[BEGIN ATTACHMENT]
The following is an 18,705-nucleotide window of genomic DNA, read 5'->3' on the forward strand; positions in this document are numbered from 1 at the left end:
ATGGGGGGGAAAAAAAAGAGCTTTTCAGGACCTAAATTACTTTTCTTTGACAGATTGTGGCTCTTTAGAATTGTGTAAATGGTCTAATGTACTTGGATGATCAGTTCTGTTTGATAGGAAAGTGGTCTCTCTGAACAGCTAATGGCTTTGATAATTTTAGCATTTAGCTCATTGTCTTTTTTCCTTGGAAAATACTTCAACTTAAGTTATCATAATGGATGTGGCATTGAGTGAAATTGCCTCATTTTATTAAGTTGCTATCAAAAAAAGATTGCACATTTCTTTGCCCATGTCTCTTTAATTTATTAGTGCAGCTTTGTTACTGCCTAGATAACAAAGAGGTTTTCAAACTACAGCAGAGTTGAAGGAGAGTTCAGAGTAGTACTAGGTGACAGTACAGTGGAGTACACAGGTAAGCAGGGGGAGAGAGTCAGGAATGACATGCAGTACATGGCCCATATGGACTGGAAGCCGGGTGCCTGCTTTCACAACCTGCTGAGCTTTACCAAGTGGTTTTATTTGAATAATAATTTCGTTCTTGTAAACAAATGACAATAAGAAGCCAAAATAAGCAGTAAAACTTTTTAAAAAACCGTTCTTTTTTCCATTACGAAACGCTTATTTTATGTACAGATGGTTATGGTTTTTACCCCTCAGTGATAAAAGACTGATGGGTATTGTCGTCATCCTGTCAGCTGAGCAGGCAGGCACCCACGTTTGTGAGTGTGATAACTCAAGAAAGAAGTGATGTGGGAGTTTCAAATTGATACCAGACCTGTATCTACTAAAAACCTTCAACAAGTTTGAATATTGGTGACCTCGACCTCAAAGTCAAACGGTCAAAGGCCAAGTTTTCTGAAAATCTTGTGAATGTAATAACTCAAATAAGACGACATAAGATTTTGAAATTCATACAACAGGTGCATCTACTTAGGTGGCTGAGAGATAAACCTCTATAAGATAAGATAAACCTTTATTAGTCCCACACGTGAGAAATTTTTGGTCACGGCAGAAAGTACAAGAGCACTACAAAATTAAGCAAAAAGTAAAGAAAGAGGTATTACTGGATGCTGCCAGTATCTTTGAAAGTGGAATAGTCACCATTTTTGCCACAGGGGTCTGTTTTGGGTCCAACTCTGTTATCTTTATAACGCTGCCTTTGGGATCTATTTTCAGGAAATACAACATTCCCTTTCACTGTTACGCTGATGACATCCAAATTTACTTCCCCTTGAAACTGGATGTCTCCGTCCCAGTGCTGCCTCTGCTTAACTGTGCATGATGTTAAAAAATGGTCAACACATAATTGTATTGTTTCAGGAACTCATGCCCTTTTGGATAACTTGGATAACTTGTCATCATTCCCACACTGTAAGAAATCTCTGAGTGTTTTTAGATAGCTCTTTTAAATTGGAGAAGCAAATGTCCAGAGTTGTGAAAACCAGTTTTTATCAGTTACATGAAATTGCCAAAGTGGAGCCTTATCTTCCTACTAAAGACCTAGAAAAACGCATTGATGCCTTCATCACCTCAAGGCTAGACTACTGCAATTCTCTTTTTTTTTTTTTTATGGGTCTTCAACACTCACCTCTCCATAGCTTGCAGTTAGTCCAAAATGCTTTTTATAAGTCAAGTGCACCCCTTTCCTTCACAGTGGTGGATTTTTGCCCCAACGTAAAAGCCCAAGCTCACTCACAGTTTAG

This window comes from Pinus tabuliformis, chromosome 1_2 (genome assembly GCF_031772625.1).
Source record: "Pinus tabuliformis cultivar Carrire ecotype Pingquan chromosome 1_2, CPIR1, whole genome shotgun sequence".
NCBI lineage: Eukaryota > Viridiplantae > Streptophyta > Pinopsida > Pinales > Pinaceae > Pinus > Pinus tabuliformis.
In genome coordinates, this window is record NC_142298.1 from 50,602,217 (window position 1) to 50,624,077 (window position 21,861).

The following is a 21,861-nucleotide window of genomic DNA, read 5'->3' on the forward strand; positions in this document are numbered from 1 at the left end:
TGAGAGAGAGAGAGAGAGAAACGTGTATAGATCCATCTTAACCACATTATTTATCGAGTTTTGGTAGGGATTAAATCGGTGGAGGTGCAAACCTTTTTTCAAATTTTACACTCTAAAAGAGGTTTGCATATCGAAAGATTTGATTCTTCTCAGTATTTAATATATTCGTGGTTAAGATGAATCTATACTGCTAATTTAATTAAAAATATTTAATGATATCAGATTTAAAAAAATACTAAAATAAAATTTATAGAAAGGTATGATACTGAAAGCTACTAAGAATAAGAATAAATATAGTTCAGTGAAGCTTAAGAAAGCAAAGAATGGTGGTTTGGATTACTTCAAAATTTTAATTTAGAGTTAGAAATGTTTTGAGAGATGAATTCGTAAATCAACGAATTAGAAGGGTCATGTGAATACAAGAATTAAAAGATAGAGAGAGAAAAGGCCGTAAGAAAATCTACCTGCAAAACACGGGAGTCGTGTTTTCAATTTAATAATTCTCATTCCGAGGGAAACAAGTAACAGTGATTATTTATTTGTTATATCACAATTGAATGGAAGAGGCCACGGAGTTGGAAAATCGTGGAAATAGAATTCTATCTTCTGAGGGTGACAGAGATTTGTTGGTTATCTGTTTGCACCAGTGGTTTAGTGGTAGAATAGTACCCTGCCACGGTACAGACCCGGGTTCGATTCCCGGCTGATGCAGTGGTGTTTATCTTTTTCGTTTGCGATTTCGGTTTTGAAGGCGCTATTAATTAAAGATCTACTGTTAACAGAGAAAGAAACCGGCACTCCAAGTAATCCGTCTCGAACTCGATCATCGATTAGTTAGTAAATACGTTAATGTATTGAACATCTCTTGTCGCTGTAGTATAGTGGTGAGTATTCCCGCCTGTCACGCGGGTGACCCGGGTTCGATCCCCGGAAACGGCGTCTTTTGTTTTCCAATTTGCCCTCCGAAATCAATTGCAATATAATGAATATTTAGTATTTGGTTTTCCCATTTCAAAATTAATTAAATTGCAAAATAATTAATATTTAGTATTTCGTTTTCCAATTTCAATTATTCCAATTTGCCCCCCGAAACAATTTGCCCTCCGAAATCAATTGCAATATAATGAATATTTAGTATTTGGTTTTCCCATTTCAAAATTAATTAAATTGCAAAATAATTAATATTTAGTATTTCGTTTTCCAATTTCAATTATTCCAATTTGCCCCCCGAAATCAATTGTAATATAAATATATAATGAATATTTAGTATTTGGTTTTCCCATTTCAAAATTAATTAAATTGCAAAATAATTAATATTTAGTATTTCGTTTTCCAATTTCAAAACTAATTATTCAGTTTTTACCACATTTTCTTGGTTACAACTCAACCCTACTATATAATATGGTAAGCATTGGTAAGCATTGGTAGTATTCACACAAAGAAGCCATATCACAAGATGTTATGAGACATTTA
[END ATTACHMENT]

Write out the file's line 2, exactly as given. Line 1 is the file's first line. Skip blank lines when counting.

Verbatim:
ATGGGGGGGAAAAAAAAGAGCTTTTCAGGACCTAAATTACTTTTCTTTGACAGATTGTGGCTCTTTAGAATTGTGTAAATGGTCTAATGTACTTGGATGATCAGTTCTGTTTGATAGGAAAGTGGTCTCTCTGAACAGCTAATGGCTTTGATAATTTTAGCATTTAGCTCATTGTCTTTTTTCCTTGGAAAATACTTCAACTTAAGTTATCATAATGGATGTGGCATTGAGTGAAATTGCCTCATTTTATTAAGTTGCTATCAAAAAAAGATTGCACATTTCTTTGCCCATGTCTCTTTAATTTATTAGTGCAGCTTTGTTACTGCCTAGATAACAAAGAGGTTTTCAAACTACAGCAGAGTTGAAGGAGAGTTCAGAGTAGTACTAGGTGACAGTACAGTGGAGTACACAGGTAAGCAGGGGGAGAGAGTCAGGAATGACATGCAGTACATGGCCCATATGGACTGGAAGCCGGGTGCCTGCTTTCACAACCTGCTGAGCTTTACCAAGTGGTTTTATTTGAATAATAATTTCGTTCTTGTAAACAAATGACAATAAGAAGCCAAAATAAGCAGTAAAACTTTTTAAAAAACCGTTCTTTTTTCCATTACGAAACGCTTATTTTATGTACAGATGGTTATGGTTTTTACCCCTCAGTGATAAAAGACTGATGGGTATTGTCGTCATCCTGTCAGCTGAGCAGGCAGGCACCCACGTTTGTGAGTGTGATAACTCAAGAAAGAAGTGATGTGGGAGTTTCAAATTGATACCAGACCTGTATCTACTAAAAACCTTCAACAAGTTTGAATATTGGTGACCTCGACCTCAAAGTCAAACGGTCAAAGGCCAAGTTTTCTGAAAATCTTGTGAATGTAATAACTCAAATAAGACGACATAAGATTTTGAAATTCATACAACAGGTGCATCTACTTAGGTGGCTGAGAGATAAACCTCTATAAGATAAGATAAACCTTTATTAGTCCCACACGTGAGAAATTTTTGGTCACGGCAGAAAGTACAAGAGCACTACAAAATTAAGCAAAAAGTAAAGAAAGAGGTATTACTGGATGCTGCCAGTATCTTTGAAAGTGGAATAGTCACCATTTTTGCCACAGGGGTCTGTTTTGGGTCCAACTCTGTTATCTTTATAACGCTGCCTTTGGGATCTATTTTCAGGAAATACAACATTCCCTTTCACTGTTACGCTGATGACATCCAAATTTACTTCCCCTTGAAACTGGATGTCTCCGTCCCAGTGCTGCCTCTGCTTAACTGTGCATGATGTTAAAAAATGGTCAACACATAATTGTATTGTTTCAGGAACTCATGCCCTTTTGGATAACTTGGATAACTTGTCATCATTCCCACACTGTAAGAAATCTCTGAGTGTTTTTAGATAGCTCTTTTAAATTGGAGAAGCAAATGTCCAGAGTTGTGAAAACCAGTTTTTATCAGTTACATGAAATTGCCAAAGTGGAGCCTTATCTTCCTACTAAAGACCTAGAAAAACGCATTGATGCCTTCATCACCTCAAGGCTAGACTACTGCAATTCTCTTTTTTTTTTTTTTATGGGTCTTCAACACTCACCTCTCCATAGCTTGCAGTTAGTCCAAAATGCTTTTTATAAGTCAAGTGCACCCCTTTCCTTCACAGTGGTGGATTTTTGCCCCAACGTAAAAGCCCAAGCTCACTCACAGTTTAG